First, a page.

2. Contract Documents and NDAs – Most clients will have their own contracts in place for independent contractors or freelancers. Be sure to read through the terms with a fine tooth comb. Don’t be afraid to question anything that doesn’t make sense or is irrelevant. The Non-Disclosure Agreement or NDA is usually included and is pretty standard. It requires you to agree to the client’s legal rights for protecting company knowledge or information you may have access to during the course of business, as well as intellectual rights relating to the work you produce.

If your client doesn’t present you with a contract, you may wish to protect your own interests by producing your own. This blog offers tips: Setting Up a Client Contract.

3. Statement of Work – Even if you have a client contract in place, many clients will also ask for individual statements of work (SOW) for each project. It’s a good idea to volunteer one even if they don’t ask for it. A SOW is a project-specific agreement outlining the mutually agreed scope of work and the timeframe for its completion. It sets expectations, deliverables, and the price. It may also include information on resources needed for the project, including roles and responsibilities on both sides. The secret to a good SOW is to avoid being vague – if it’s too broad and non-specific, you may end up with a dispute.  Once the SOW is agreed and signed, you are ready to begin the project.

Got questions? Post them in the SBA Community Discussion Boards.

Related Blogs

 

About the Author:

Caron Beesley

Contributor

Caron Beesley is a small business owner, a writer, and marketing communications consultant. Caron works with the SBA.gov team to promote essential government resources that help entrepreneurs and small business owners start-up, grow and succeed. Follow Caron on Twitter: @caronbeesley

Comments:

Excellent information, Caron, Thank you. I need an inexpensive or free freelance/independent contractor contract document that will be valid in California. Will the "Project Team Operating Agreement" that comes with MS Word 2010 suffice for a general purpose contract? If no, where should I go, what should I get?
I am going to start a freelance business of mine. I must say that this information really helped me a lot in knowing the details on starting a new business. This post was edited to remove a link. Please review our Community Best Practices for more information about how best to participate in our online discussions. Thank you.
I am new to business industry.This is such a accurate very well written information thank you so much. This post was edited to remove a link. Please review our Community Best Practices for more information about how best to participate in our online discussions. Thank you.
Excellent article! It is important to see where your customers go on social media and then to invite them into your social media. Posting current info about your product or service via an article would be good. Social media likes quality content.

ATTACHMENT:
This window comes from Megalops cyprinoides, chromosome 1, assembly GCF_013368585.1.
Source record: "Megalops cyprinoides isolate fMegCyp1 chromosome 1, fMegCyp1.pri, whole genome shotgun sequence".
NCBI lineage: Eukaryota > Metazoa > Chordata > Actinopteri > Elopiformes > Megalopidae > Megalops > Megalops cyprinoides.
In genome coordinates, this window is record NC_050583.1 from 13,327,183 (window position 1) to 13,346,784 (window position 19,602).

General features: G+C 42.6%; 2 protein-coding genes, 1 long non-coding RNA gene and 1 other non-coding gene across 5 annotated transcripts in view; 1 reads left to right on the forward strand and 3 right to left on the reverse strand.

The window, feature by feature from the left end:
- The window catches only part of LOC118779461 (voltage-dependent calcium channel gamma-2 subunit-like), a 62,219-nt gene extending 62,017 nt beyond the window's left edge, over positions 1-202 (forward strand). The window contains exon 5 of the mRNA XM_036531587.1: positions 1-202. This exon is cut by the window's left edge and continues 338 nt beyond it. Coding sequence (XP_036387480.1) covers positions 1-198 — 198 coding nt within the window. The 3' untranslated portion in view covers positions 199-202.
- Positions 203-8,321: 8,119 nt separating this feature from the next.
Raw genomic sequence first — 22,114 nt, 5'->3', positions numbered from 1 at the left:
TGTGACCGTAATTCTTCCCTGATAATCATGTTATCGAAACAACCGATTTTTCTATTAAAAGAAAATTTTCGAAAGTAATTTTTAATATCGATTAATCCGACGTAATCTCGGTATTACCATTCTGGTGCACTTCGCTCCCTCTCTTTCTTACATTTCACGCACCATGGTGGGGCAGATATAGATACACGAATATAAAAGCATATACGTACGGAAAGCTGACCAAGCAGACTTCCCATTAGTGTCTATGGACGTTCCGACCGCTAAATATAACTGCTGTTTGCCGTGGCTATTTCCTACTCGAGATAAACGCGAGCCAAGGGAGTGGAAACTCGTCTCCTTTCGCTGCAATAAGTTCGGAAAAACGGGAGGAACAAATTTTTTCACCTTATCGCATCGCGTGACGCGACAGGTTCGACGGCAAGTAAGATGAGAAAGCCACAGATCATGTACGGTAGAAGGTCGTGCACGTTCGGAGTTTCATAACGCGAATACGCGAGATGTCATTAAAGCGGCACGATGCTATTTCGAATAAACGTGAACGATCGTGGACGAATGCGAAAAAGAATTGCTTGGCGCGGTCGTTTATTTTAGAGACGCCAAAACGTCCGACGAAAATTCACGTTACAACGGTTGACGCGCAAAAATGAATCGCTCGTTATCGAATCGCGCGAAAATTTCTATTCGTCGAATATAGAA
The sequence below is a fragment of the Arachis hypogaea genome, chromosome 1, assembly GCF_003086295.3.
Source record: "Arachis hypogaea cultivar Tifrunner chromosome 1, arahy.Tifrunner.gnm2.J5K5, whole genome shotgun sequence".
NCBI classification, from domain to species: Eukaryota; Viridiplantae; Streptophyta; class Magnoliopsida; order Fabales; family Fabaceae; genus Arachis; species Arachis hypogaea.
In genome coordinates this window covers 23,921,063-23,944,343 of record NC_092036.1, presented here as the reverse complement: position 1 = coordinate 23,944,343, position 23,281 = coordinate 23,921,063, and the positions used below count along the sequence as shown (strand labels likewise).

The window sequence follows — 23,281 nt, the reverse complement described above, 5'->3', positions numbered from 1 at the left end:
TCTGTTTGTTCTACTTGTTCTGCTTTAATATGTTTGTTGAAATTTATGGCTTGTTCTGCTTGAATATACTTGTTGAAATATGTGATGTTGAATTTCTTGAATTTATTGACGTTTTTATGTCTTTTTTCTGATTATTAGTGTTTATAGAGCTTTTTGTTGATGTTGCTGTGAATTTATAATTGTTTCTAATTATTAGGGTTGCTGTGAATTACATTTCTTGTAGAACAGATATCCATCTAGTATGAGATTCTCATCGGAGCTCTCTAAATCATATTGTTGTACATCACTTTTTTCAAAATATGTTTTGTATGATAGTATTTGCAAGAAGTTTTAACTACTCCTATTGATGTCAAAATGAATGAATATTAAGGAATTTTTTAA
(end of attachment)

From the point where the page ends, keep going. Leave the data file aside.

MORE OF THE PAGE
Nice job Caron... and can I add a point? I see more and more businesses operating in multiple jurisdictions (three municipalities, two states, etc.) In these cases, a business owner may unfortunately need to get licenses, pay taxes, etc., from/to several different agencies.
Hi Caron, what are the stipulations (if any) if I want to use part of my legal name as my business name...for instance, if my full legal name is "Taylor Marie Smith" and I want my business name to be "Taylor Marie"...is this considered a "fictitious or dba name" since i'm not using my full name?
Taylor - I would check with your city/county government office to be sure, but since you are omitting your last name from your business name, then your business name is technically different to your given name. More info here: http://www.sba.gov/content/register-your-fictitious-or-doing-business-dba-name
Great article Caron.
MS Beasley, I have always wondered what the term freelance meant in regards to a business. Your information is very informative. I wonder could you give a "down and dirty" comparison between freelance and non-freelance business, so even a silly nurse could understand it?? :) Respectfully, Alan Day RN, BSN, BSW
Alan - a freelancer is quite simply a self-employed individual who provides services to other businesses on an hourly or contractual basis. Freelancers are not employed by these firms, and do not receive any benefits other than payment for their services, nor are their taxes withheld. Freelancers pay self-employment tax to the federal and state government on a quarterly basis - also known as estimated taxes. Freelancers can be self-proprietors (i.e. there is no separation of personal and business income for tax purposes), limited liability companies or incorporated. Freelancers are also known as independent contractors. Some freelancers do work with temp agencies or specialist agencies who place them in positions (the agency takes a cut). Hope that helps! Caron

Pages

Leave a Comment

You must be logged in to leave comments. If you already have an SBA.gov account, Log In to leave your comment.

New users, Register for a new account and join the conversation today!